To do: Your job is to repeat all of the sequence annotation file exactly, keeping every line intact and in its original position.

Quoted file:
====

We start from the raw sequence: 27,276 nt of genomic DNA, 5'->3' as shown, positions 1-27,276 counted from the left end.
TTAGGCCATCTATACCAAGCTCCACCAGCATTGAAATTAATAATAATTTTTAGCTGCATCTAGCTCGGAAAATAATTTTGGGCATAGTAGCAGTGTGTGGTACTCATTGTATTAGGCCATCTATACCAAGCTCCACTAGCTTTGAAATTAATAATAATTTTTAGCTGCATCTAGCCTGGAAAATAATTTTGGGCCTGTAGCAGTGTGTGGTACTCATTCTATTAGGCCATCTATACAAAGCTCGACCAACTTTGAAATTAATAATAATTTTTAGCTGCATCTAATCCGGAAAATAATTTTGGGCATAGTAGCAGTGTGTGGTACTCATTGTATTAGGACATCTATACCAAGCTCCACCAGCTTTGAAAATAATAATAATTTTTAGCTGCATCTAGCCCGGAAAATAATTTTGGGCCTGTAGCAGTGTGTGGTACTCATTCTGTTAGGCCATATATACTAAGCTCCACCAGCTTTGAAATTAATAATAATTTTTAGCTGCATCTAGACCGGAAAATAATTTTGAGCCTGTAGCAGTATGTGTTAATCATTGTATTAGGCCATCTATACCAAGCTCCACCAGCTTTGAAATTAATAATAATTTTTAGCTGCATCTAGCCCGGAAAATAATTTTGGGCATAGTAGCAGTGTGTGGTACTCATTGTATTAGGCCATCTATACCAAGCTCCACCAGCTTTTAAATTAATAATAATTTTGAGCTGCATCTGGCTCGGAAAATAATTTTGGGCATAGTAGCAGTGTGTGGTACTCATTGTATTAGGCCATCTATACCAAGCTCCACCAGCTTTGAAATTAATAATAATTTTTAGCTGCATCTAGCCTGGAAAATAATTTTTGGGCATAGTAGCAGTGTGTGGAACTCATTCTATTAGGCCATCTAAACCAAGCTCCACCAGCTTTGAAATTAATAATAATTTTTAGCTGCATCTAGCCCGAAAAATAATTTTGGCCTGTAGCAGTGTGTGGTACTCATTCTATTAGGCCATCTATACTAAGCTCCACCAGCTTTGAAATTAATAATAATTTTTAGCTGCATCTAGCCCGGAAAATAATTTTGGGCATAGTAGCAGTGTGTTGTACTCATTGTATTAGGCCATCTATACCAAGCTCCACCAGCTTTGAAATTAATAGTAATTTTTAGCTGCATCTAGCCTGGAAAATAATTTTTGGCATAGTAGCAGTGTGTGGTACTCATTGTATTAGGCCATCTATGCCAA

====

We start from the raw sequence: 27,276 nt of genomic DNA, 5'->3' as shown, positions 1-27,276 counted from the left end.
TTAGGCCATCTATACCAAGCTCCACCAGCATTGAAATTAATAATAATTTTTAGCTGCATCTAGCTCGGAAAATAATTTTGGGCATAGTAGCAGTGTGTGGTACTCATTGTATTAGGCCATCTATACCAAGCTCCACTAGCTTTGAAATTAATAATAATTTTTAGCTGCATCTAGCCTGGAAAATAATTTTGGGCCTGTAGCAGTGTGTGGTACTCATTCTATTAGGCCATCTATACAAAGCTCGACCAACTTTGAAATTAATAATAATTTTTAGCTGCATCTAATCCGGAAAATAATTTTGGGCATAGTAGCAGTGTGTGGTACTCATTGTATTAGGACATCTATACCAAGCTCCACCAGCTTTGAAAATAATAATAATTTTTAGCTGCATCTAGCCCGGAAAATAATTTTGGGCCTGTAGCAGTGTGTGGTACTCATTCTGTTAGGCCATATATACTAAGCTCCACCAGCTTTGAAATTAATAATAATTTTTAGCTGCATCTAGACCGGAAAATAATTTTGAGCCTGTAGCAGTATGTGTTAATCATTGTATTAGGCCATCTATACCAAGCTCCACCAGCTTTGAAATTAATAATAATTTTTAGCTGCATCTAGCCCGGAAAATAATTTTGGGCATAGTAGCAGTGTGTGGTACTCATTGTATTAGGCCATCTATACCAAGCTCCACCAGCTTTTAAATTAATAATAATTTTGAGCTGCATCTGGCTCGGAAAATAATTTTGGGCATAGTAGCAGTGTGTGGTACTCATTGTATTAGGCCATCTATACCAAGCTCCACCAGCTTTGAAATTAATAATAATTTTTAGCTGCATCTAGCCTGGAAAATAATTTTTGGGCATAGTAGCAGTGTGTGGAACTCATTCTATTAGGCCATCTAAACCAAGCTCCACCAGCTTTGAAATTAATAATAATTTTTAGCTGCATCTAGCCCGAAAAATAATTTTGGCCTGTAGCAGTGTGTGGTACTCATTCTATTAGGCCATCTATACTAAGCTCCACCAGCTTTGAAATTAATAATAATTTTTAGCTGCATCTAGCCCGGAAAATAATTTTGGGCATAGTAGCAGTGTGTTGTACTCATTGTATTAGGCCATCTATACCAAGCTCCACCAGCTTTGAAATTAATAGTAATTTTTAGCTGCATCTAGCCTGGAAAATAATTTTTGGCATAGTAGCAGTGTGTGGTACTCATTGTATTAGGCCATCTATGCCAA